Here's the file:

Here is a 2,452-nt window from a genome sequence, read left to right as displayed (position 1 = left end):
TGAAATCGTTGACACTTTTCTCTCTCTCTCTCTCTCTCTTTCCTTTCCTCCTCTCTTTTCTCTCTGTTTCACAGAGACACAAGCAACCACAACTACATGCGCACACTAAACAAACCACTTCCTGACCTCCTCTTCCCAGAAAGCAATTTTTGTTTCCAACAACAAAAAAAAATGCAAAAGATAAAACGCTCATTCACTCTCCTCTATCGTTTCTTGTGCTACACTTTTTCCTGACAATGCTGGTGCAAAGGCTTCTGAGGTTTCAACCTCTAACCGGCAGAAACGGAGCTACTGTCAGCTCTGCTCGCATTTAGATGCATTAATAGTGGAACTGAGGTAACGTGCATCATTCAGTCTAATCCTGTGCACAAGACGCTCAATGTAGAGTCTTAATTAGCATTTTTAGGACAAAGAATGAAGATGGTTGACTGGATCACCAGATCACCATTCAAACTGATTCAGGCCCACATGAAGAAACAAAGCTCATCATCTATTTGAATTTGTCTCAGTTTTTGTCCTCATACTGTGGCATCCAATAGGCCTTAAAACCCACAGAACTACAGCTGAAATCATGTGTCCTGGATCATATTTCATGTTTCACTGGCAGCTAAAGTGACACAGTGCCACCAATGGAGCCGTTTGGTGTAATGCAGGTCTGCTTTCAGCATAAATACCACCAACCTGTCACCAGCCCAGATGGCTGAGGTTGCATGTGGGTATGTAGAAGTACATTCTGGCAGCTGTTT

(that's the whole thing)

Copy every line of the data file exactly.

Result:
Here is a 2,452-nt window from a genome sequence, read left to right as displayed (position 1 = left end):
TGAAATCGTTGACACTTTTCTCTCTCTCTCTCTCTCTCTTTCCTTTCCTCCTCTCTTTTCTCTCTGTTTCACAGAGACACAAGCAACCACAACTACATGCGCACACTAAACAAACCACTTCCTGACCTCCTCTTCCCAGAAAGCAATTTTTGTTTCCAACAACAAAAAAAAATGCAAAAGATAAAACGCTCATTCACTCTCCTCTATCGTTTCTTGTGCTACACTTTTTCCTGACAATGCTGGTGCAAAGGCTTCTGAGGTTTCAACCTCTAACCGGCAGAAACGGAGCTACTGTCAGCTCTGCTCGCATTTAGATGCATTAATAGTGGAACTGAGGTAACGTGCATCATTCAGTCTAATCCTGTGCACAAGACGCTCAATGTAGAGTCTTAATTAGCATTTTTAGGACAAAGAATGAAGATGGTTGACTGGATCACCAGATCACCATTCAAACTGATTCAGGCCCACATGAAGAAACAAAGCTCATCATCTATTTGAATTTGTCTCAGTTTTTGTCCTCATACTGTGGCATCCAATAGGCCTTAAAACCCACAGAACTACAGCTGAAATCATGTGTCCTGGATCATATTTCATGTTTCACTGGCAGCTAAAGTGACACAGTGCCACCAATGGAGCCGTTTGGTGTAATGCAGGTCTGCTTTCAGCATAAATACCACCAACCTGTCACCAGCCCAGATGGCTGAGGTTGCATGTGGGTATGTAGAAGTACATTCTGGCAGCTGTTT